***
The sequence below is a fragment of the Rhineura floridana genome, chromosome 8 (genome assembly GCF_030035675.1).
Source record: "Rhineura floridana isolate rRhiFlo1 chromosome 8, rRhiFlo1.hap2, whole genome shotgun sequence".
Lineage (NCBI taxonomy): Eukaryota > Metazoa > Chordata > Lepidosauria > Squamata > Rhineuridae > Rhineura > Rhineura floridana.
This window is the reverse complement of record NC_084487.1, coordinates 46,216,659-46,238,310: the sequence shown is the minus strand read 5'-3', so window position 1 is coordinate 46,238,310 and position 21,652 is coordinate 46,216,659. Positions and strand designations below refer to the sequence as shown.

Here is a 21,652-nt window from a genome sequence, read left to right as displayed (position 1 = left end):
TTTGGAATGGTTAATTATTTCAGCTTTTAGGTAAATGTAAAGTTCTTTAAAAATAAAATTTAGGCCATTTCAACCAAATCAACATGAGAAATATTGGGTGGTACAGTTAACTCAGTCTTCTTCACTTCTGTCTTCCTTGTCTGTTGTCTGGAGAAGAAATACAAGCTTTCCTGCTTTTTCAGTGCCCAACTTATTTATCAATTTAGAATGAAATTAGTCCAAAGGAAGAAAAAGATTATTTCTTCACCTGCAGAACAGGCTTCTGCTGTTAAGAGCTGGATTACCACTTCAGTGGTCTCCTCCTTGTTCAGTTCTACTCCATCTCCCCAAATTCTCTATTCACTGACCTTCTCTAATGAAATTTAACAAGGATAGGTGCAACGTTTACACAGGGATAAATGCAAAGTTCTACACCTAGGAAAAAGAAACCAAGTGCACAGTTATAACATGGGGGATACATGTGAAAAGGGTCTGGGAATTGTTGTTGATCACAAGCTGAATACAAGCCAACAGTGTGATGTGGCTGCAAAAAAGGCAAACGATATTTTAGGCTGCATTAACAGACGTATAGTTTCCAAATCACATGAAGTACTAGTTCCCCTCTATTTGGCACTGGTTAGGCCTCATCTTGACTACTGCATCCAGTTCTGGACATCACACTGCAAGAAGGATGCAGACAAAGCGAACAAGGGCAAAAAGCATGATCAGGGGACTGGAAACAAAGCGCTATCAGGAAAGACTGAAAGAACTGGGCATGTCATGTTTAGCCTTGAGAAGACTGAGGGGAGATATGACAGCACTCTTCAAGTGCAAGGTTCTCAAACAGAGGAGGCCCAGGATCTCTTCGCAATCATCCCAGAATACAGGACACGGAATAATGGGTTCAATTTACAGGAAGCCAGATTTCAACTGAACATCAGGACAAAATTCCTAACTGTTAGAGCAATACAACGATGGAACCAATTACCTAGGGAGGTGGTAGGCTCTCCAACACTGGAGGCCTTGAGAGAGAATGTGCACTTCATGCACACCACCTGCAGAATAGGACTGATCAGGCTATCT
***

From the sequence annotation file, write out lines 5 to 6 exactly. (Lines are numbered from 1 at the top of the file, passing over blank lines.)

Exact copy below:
Here is a 21,652-nt window from a genome sequence, read left to right as displayed (position 1 = left end):
TTTGGAATGGTTAATTATTTCAGCTTTTAGGTAAATGTAAAGTTCTTTAAAAATAAAATTTAGGCCATTTCAACCAAATCAACATGAGAAATATTGGGTGGTACAGTTAACTCAGTCTTCTTCACTTCTGTCTTCCTTGTCTGTTGTCTGGAGAAGAAATACAAGCTTTCCTGCTTTTTCAGTGCCCAACTTATTTATCAATTTAGAATGAAATTAGTCCAAAGGAAGAAAAAGATTATTTCTTCACCTGCAGAACAGGCTTCTGCTGTTAAGAGCTGGATTACCACTTCAGTGGTCTCCTCCTTGTTCAGTTCTACTCCATCTCCCCAAATTCTCTATTCACTGACCTTCTCTAATGAAATTTAACAAGGATAGGTGCAACGTTTACACAGGGATAAATGCAAAGTTCTACACCTAGGAAAAAGAAACCAAGTGCACAGTTATAACATGGGGGATACATGTGAAAAGGGTCTGGGAATTGTTGTTGATCACAAGCTGAATACAAGCCAACAGTGTGATGTGGCTGCAAAAAAGGCAAACGATATTTTAGGCTGCATTAACAGACGTATAGTTTCCAAATCACATGAAGTACTAGTTCCCCTCTATTTGGCACTGGTTAGGCCTCATCTTGACTACTGCATCCAGTTCTGGACATCACACTGCAAGAAGGATGCAGACAAAGCGAACAAGGGCAAAAAGCATGATCAGGGGACTGGAAACAAAGCGCTATCAGGAAAGACTGAAAGAACTGGGCATGTCATGTTTAGCCTTGAGAAGACTGAGGGGAGATATGACAGCACTCTTCAAGTGCAAGGTTCTCAAACAGAGGAGGCCCAGGATCTCTTCGCAATCATCCCAGAATACAGGACACGGAATAATGGGTTCAATTTACAGGAAGCCAGATTTCAACTGAACATCAGGACAAAATTCCTAACTGTTAGAGCAATACAACGATGGAACCAATTACCTAGGGAGGTGGTAGGCTCTCCAACACTGGAGGCCTTGAGAGAGAATGTGCACTTCATGCACACCACCTGCAGAATAGGACTGATCAGGCTATCT